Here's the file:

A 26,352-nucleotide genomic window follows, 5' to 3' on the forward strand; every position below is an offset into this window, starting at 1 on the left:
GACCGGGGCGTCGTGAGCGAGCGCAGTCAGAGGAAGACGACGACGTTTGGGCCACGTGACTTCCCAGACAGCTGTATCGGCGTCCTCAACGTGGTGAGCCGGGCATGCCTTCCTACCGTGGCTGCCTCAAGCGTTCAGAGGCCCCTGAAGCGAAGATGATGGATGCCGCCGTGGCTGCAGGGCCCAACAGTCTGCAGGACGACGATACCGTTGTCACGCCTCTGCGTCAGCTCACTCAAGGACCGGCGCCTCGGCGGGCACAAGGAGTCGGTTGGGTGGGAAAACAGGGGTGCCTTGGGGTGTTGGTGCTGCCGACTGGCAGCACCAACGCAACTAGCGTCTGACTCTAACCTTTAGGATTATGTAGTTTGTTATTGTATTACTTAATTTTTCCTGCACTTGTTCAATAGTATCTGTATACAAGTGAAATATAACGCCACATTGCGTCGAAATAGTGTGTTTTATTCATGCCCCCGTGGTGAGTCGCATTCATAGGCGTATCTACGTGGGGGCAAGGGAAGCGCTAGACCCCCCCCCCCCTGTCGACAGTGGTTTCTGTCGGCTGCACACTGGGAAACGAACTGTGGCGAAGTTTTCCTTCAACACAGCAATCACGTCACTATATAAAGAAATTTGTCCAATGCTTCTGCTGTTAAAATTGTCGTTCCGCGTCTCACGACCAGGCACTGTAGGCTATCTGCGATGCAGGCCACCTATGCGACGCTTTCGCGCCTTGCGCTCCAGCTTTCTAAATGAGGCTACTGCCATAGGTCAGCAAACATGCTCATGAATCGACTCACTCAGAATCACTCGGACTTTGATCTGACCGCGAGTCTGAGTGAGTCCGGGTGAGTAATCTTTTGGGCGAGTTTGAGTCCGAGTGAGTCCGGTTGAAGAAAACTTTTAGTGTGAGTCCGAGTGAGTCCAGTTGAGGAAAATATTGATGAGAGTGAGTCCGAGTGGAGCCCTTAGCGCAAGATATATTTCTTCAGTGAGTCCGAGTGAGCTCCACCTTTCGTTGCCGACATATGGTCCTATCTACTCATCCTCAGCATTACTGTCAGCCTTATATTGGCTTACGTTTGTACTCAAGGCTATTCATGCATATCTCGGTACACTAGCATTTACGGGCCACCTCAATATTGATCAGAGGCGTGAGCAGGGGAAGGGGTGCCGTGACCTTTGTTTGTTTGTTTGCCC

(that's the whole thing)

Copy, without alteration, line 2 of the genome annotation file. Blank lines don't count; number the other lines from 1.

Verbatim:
GACCGGGGCGTCGTGAGCGAGCGCAGTCAGAGGAAGACGACGACGTTTGGGCCACGTGACTTCCCAGACAGCTGTATCGGCGTCCTCAACGTGGTGAGCCGGGCATGCCTTCCTACCGTGGCTGCCTCAAGCGTTCAGAGGCCCCTGAAGCGAAGATGATGGATGCCGCCGTGGCTGCAGGGCCCAACAGTCTGCAGGACGACGATACCGTTGTCACGCCTCTGCGTCAGCTCACTCAAGGACCGGCGCCTCGGCGGGCACAAGGAGTCGGTTGGGTGGGAAAACAGGGGTGCCTTGGGGTGTTGGTGCTGCCGACTGGCAGCACCAACGCAACTAGCGTCTGACTCTAACCTTTAGGATTATGTAGTTTGTTATTGTATTACTTAATTTTTCCTGCACTTGTTCAATAGTATCTGTATACAAGTGAAATATAACGCCACATTGCGTCGAAATAGTGTGTTTTATTCATGCCCCCGTGGTGAGTCGCATTCATAGGCGTATCTACGTGGGGGCAAGGGAAGCGCTAGACCCCCCCCCCCCTGTCGACAGTGGTTTCTGTCGGCTGCACACTGGGAAACGAACTGTGGCGAAGTTTTCCTTCAACACAGCAATCACGTCACTATATAAAGAAATTTGTCCAATGCTTCTGCTGTTAAAATTGTCGTTCCGCGTCTCACGACCAGGCACTGTAGGCTATCTGCGATGCAGGCCACCTATGCGACGCTTTCGCGCCTTGCGCTCCAGCTTTCTAAATGAGGCTACTGCCATAGGTCAGCAAACATGCTCATGAATCGACTCACTCAGAATCACTCGGACTTTGATCTGACCGCGAGTCTGAGTGAGTCCGGGTGAGTAATCTTTTGGGCGAGTTTGAGTCCGAGTGAGTCCGGTTGAAGAAAACTTTTAGTGTGAGTCCGAGTGAGTCCAGTTGAGGAAAATATTGATGAGAGTGAGTCCGAGTGGAGCCCTTAGCGCAAGATATATTTCTTCAGTGAGTCCGAGTGAGCTCCACCTTTCGTTGCCGACATATGGTCCTATCTACTCATCCTCAGCATTACTGTCAGCCTTATATTGGCTTACGTTTGTACTCAAGGCTATTCATGCATATCTCGGTACACTAGCATTTACGGGCCACCTCAATATTGATCAGAGGCGTGAGCAGGGGAAGGGGTGCCGTGACCTTTGTTTGTTTGTTTGCCC